This report presents key developments in the area of migration and asylum, and it takes stock of the progress achieved in the New Pact on Migration and Asylum in the past year. It identifies key challenges ahead, highlighting the need for further progress towards a responsible and fair migration management system in the EU.
From Russia’s war against Ukraine causing the largest forced displacement of people in Europe since the Second World War, to the instrumentalisation of migration for political purposes by the Belarusian regime, through a pandemic and unprecedented travel restrictions, all alongside continued and even growing pressure on traditional migratory routes – the EU has over the last year been faced with a series of challenges with major repercussions for migration, asylum and border management. In each instance, the EU has shown itself able to react quickly, with concrete solidarity and effective coordination. Nevertheless, these developments have also been a vivid reminder that structural reforms to the EU’s asylum and migration system are needed to equip the EU to address both crisis situations and longer-term trends.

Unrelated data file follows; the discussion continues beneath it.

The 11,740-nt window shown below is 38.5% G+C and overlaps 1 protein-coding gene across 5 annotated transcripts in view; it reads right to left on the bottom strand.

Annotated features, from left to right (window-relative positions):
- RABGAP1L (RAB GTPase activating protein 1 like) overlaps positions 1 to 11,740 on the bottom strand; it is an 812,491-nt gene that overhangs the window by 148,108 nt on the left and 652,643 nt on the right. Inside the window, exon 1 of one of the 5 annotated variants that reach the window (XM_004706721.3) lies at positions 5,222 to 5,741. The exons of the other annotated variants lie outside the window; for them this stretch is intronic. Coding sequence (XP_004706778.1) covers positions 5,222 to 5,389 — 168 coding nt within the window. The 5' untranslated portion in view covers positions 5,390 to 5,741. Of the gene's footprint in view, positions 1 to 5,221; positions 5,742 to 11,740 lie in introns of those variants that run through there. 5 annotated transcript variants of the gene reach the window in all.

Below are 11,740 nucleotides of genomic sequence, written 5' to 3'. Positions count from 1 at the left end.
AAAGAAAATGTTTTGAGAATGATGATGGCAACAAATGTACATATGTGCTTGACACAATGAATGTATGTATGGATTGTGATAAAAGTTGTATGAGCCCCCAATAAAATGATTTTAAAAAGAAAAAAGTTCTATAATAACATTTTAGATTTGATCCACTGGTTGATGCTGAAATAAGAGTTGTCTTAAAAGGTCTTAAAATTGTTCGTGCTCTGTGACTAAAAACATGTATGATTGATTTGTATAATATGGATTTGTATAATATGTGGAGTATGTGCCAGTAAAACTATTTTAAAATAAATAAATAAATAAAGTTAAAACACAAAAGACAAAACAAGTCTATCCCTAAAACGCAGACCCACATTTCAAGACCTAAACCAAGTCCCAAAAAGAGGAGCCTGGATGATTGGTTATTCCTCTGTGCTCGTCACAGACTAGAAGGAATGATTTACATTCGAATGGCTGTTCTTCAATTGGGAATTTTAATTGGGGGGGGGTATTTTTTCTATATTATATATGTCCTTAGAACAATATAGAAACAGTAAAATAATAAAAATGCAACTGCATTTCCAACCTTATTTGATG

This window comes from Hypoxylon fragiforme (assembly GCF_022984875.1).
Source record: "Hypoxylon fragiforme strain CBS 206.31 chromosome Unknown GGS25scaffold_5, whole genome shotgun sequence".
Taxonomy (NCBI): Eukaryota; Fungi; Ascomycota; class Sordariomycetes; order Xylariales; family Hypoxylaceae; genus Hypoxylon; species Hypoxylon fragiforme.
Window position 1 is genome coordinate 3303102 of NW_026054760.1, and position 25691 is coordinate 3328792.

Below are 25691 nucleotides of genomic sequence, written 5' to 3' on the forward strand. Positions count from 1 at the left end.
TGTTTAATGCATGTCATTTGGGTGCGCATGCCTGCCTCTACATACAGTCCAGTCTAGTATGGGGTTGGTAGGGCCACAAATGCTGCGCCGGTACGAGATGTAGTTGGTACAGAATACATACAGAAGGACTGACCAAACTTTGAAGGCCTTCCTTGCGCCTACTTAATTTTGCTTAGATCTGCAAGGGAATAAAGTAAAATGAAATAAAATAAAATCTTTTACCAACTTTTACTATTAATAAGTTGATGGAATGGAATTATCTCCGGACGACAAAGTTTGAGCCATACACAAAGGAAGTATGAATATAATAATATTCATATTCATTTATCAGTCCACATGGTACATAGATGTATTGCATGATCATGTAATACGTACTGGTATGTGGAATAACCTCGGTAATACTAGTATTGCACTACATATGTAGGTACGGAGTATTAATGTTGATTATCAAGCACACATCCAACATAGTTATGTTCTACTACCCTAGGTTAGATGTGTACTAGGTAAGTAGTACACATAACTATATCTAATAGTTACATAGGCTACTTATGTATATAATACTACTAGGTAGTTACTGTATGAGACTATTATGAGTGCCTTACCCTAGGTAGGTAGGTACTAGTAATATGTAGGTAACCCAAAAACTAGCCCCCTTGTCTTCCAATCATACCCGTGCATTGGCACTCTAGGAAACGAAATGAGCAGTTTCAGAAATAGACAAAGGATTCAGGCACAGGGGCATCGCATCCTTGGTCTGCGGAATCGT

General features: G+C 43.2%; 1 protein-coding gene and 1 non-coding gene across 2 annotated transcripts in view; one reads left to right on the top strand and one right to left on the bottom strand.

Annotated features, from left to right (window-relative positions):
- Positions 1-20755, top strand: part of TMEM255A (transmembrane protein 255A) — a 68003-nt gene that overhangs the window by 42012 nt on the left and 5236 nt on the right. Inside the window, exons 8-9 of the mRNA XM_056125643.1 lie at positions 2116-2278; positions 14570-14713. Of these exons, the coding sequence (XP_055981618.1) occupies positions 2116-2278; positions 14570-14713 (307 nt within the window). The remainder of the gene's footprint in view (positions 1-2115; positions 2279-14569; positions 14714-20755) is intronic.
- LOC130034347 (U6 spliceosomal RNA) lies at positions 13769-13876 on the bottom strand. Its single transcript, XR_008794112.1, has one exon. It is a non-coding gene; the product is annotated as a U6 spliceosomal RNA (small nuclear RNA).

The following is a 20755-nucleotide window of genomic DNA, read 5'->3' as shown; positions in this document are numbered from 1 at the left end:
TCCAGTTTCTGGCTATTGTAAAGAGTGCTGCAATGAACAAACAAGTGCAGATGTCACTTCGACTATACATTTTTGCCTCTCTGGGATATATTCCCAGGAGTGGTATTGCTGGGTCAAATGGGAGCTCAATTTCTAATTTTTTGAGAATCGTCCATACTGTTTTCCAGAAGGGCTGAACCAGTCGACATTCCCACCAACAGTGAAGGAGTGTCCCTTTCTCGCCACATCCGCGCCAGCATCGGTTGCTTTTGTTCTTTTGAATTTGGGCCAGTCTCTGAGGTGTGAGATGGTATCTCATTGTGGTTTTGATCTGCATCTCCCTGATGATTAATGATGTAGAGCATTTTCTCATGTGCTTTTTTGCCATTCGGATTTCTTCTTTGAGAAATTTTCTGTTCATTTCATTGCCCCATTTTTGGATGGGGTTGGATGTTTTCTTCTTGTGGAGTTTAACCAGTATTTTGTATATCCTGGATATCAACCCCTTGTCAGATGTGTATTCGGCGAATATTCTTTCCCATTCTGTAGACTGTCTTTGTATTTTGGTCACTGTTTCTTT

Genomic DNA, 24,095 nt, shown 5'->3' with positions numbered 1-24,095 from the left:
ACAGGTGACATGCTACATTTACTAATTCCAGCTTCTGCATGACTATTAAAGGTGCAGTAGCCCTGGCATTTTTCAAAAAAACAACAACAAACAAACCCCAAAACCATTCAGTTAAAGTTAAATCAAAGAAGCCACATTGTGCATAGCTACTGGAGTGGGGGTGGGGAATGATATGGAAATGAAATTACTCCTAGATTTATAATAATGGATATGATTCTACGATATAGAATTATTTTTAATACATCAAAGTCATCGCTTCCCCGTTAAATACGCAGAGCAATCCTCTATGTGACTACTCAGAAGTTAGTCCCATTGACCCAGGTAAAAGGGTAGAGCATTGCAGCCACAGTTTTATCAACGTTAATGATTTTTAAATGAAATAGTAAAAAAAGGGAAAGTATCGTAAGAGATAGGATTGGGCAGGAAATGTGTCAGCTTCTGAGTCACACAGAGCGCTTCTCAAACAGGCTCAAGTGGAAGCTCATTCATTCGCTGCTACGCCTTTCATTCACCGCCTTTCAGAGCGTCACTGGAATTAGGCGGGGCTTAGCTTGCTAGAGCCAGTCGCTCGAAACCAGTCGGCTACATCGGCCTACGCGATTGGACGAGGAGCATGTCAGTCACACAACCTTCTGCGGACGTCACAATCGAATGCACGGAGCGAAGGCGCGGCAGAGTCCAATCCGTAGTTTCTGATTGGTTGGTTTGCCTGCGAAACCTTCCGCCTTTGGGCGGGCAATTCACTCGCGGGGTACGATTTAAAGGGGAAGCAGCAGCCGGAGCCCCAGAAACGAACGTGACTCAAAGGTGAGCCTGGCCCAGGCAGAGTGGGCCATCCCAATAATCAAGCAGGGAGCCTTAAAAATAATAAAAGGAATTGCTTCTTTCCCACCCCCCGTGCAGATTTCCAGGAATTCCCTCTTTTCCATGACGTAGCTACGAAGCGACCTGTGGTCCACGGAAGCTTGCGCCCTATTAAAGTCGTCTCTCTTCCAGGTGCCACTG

Vice-president Schinas said: “When faced with dramatic events having major repercussions for migration, asylum and border management, the EU has shown the combined strength and collective political will to act quickly and resolutely. Outside the EU, determined and united EU action can bring impressive results. Within the EU, the kind of solidarity we showed to Ukrainians must continue to be present in our migration debate and to inspire our future actions.”